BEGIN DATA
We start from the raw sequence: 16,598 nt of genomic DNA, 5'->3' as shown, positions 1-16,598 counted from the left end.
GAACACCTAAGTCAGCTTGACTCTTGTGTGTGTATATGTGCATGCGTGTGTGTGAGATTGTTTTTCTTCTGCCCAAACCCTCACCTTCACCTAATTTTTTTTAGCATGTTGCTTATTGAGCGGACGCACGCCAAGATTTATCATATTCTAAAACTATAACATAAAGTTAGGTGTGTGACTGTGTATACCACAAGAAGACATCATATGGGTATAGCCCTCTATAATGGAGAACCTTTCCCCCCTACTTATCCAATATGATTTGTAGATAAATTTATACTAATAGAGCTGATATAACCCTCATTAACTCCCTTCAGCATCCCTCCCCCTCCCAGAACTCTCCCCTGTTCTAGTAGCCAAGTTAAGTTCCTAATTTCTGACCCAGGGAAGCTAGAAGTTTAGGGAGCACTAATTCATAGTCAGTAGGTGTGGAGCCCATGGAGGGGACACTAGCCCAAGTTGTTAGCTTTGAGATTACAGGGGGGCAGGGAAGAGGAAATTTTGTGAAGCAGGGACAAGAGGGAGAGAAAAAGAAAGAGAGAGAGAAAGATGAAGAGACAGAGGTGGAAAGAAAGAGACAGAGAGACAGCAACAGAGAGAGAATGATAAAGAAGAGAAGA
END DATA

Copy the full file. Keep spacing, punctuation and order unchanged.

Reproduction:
We start from the raw sequence: 16,598 nt of genomic DNA, 5'->3' as shown, positions 1-16,598 counted from the left end.
GAACACCTAAGTCAGCTTGACTCTTGTGTGTGTATATGTGCATGCGTGTGTGTGAGATTGTTTTTCTTCTGCCCAAACCCTCACCTTCACCTAATTTTTTTTAGCATGTTGCTTATTGAGCGGACGCACGCCAAGATTTATCATATTCTAAAACTATAACATAAAGTTAGGTGTGTGACTGTGTATACCACAAGAAGACATCATATGGGTATAGCCCTCTATAATGGAGAACCTTTCCCCCCTACTTATCCAATATGATTTGTAGATAAATTTATACTAATAGAGCTGATATAACCCTCATTAACTCCCTTCAGCATCCCTCCCCCTCCCAGAACTCTCCCCTGTTCTAGTAGCCAAGTTAAGTTCCTAATTTCTGACCCAGGGAAGCTAGAAGTTTAGGGAGCACTAATTCATAGTCAGTAGGTGTGGAGCCCATGGAGGGGACACTAGCCCAAGTTGTTAGCTTTGAGATTACAGGGGGGCAGGGAAGAGGAAATTTTGTGAAGCAGGGACAAGAGGGAGAGAAAAAGAAAGAGAGAGAGAAAGATGAAGAGACAGAGGTGGAAAGAAAGAGACAGAGAGACAGCAACAGAGAGAGAATGATAAAGAAGAGAAGA